The pandemic has brought into view a significant challenge facing healthcare facility managers – the need to do more with less, requiring these professionals to handle a growing list of tasks with fewer and fewer resources. As a recent Becker’s Hospital Review article states, ‘For the healthcare supply chain to become more resilient in the future, the United States needs to increase its efficiency and ability to produce these products domestically as well as internationally. Additionally, for the U.S. healthcare supply chain to become more resilient long term, it will need to increase its resistance and recovery ability in times of crisis.”
With budget constraints continuously growing tighter and tighter, how is a facility manager to successfully navigate a changing landscape?
One top-line task for facility managers is to build trusting relationships with the vendors serving their facility. However, how is a facility manager to know that he or she can safely place trust in any given vendor? And what should facility managers look for when considering new vendors?
At the top of the list of key attributes for a trusted vendor is reliability and financial stability. After all, the ability to call on a vendor in a time-sensitive or pressure situation—for, say, equipment, medical supplies or technology repairs—must rate high on the facility manager’s list of priorities.
It stands to reason, then, that properly vetting suppliers for reliability and financial stability is critical to successfully managing facilities. In fact, validating and maintaining oversight of these two essential qualities may be one of the most important undertakings to maintain budgets, as well as overall facility safety.
Mitigating relationship risk
While relationships between facilities and suppliers are somewhat symbiotic, these connections also carry risk for both parties. And, of course, suppliers value knowing they are a trusted partner, just like a facility managers need to know their suppliers are trustworthy. Developing and following a clear process to vet suppliers can create stronger, more reliable relationships between them and their customer—facility managers.
Reliable, financially secure suppliers are a requirement for every facility manager. A new or upgraded technology installation project can fall behind schedule or even fail if a single supplier suddenly declares bankruptcy or is unable to provide services or products because of cash flow problems. Requirements for supplies such as lightbulbs, medical care supplies, cleaning equipment, or other consumables must be met in a timely fashion to keep the facility moving forward. Multiplying a single supplier failure by the number of services and supplies required by a facility makes clear the importance of annual financial stability assessments.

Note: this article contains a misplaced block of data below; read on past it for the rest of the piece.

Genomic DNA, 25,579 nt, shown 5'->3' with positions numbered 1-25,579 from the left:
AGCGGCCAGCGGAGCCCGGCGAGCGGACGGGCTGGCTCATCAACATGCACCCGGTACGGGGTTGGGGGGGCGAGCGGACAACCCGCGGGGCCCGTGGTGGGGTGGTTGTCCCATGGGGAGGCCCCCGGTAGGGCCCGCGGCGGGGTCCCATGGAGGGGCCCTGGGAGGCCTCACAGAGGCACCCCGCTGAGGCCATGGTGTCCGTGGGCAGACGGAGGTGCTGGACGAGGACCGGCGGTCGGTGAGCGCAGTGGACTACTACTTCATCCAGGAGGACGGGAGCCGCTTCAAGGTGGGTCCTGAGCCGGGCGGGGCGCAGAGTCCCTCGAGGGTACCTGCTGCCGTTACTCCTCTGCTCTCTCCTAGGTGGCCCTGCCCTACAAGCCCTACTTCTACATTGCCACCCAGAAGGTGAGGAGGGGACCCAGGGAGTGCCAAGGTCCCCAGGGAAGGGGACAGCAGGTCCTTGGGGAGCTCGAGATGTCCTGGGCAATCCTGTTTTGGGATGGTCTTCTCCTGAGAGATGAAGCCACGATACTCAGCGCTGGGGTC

Because many outside forces might impact your suppliers at any given moment—forces outside their control or yours such as weather, parts acquisition, labor issues and others, verifying financial stability is a weapon against the inherent risk of these relationships.
Carefully vetting your suppliers, which includes gathering and monitoring their financial information, and keeping a close eye on their financial stability over time can diminish the risk that exists in facility/supplier relationships. Considering the time and money it might require to find a new supplier, it only makes sense that supplier financial stability is critical to facility management success.
Information to collect and how to collect it
It’s important to understand the steps involved in assessing and verifying financial stability to mitigate risk. Here is an outline of these steps as a guideline:
• Assess risk and then do the appropriate research. Different organizations have different levels of risk comfort, depending on the importance of the supplier to the facility’s success. Carefully determine where the greatest risk lies for your facility, whether it is a hospital, a long-term care facility or a community clinic.
• Gather the right data. Once you know where the facility is most vulnerable, begin gathering data to determine the supplier’s financial health. Here is some vital information to collect:
•• D&B scores
•• 3rd party financial ratings
•• Legal searches (judgments/liens)
•• Debarment searches
•• Business continuity plans
•• Financial references
•• Merger/acquisition activity
• Research and consider third-party ‘tracking’ solutions. Not every healthcare facility has the internal resources necessary to handle several supplier assessments. Third-party organizations are available for facility managers and other organizations to gather the necessary data, as well as track required supplier information and compliance data.
Minimizing and mitigating the risk involved in every mission-critical supplier relationship should be top of mind for every facility manager. It’s a key step in protecting the day-to-day healthcare facility management functions.
Richard Parke is Senior Vice President of Supplier Services at Avetta, a provider of supply chain risk management tools.